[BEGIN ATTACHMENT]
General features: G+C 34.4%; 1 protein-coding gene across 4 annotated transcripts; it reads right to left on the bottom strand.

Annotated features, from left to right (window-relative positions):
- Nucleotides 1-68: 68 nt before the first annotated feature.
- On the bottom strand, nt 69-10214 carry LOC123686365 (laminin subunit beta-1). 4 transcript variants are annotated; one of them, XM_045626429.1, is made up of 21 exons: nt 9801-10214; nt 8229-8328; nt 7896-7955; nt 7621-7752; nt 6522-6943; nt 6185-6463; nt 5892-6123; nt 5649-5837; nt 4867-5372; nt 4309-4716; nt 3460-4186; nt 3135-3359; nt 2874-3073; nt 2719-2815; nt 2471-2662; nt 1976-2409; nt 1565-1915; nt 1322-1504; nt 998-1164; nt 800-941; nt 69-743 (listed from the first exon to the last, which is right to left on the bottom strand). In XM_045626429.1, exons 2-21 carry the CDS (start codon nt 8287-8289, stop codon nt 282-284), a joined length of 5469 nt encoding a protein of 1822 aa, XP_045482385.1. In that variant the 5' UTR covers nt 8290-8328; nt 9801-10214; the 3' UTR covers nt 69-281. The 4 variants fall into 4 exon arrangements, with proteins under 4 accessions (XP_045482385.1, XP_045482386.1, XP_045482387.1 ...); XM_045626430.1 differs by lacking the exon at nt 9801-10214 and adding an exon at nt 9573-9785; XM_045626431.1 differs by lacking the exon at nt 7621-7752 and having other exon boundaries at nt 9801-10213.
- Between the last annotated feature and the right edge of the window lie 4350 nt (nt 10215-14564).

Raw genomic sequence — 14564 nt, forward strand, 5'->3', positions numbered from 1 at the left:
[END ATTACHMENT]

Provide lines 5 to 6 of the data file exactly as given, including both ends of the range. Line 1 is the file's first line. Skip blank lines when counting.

- Between the last annotated feature and the right edge of the window lie 4350 nt (nt 10215-14564).

Raw genomic sequence — 14564 nt, forward strand, 5'->3', positions numbered from 1 at the left: